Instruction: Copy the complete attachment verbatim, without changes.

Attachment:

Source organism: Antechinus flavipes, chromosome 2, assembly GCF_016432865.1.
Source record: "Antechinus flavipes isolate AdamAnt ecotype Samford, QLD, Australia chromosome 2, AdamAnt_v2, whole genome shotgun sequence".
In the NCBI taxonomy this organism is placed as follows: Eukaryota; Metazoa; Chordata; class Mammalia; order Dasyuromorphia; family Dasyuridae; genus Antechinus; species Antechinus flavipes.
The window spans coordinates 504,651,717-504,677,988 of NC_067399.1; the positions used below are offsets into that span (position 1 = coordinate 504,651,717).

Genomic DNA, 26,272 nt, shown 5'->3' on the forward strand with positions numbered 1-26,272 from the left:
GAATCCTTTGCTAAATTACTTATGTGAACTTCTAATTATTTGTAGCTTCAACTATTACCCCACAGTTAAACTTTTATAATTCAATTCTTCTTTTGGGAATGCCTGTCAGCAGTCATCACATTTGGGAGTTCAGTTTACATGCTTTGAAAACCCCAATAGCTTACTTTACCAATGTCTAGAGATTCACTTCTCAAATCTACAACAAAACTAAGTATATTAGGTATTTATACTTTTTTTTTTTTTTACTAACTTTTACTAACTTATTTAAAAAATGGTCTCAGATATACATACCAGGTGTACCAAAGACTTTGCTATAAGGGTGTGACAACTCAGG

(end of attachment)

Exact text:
Source organism: Antechinus flavipes, chromosome 2, assembly GCF_016432865.1.
Source record: "Antechinus flavipes isolate AdamAnt ecotype Samford, QLD, Australia chromosome 2, AdamAnt_v2, whole genome shotgun sequence".
In the NCBI taxonomy this organism is placed as follows: Eukaryota; Metazoa; Chordata; class Mammalia; order Dasyuromorphia; family Dasyuridae; genus Antechinus; species Antechinus flavipes.
The window spans coordinates 504,651,717-504,677,988 of NC_067399.1; the positions used below are offsets into that span (position 1 = coordinate 504,651,717).

Genomic DNA, 26,272 nt, shown 5'->3' on the forward strand with positions numbered 1-26,272 from the left:
GAATCCTTTGCTAAATTACTTATGTGAACTTCTAATTATTTGTAGCTTCAACTATTACCCCACAGTTAAACTTTTATAATTCAATTCTTCTTTTGGGAATGCCTGTCAGCAGTCATCACATTTGGGAGTTCAGTTTACATGCTTTGAAAACCCCAATAGCTTACTTTACCAATGTCTAGAGATTCACTTCTCAAATCTACAACAAAACTAAGTATATTAGGTATTTATACTTTTTTTTTTTTTTACTAACTTTTACTAACTTATTTAAAAAATGGTCTCAGATATACATACCAGGTGTACCAAAGACTTTGCTATAAGGGTGTGACAACTCAGG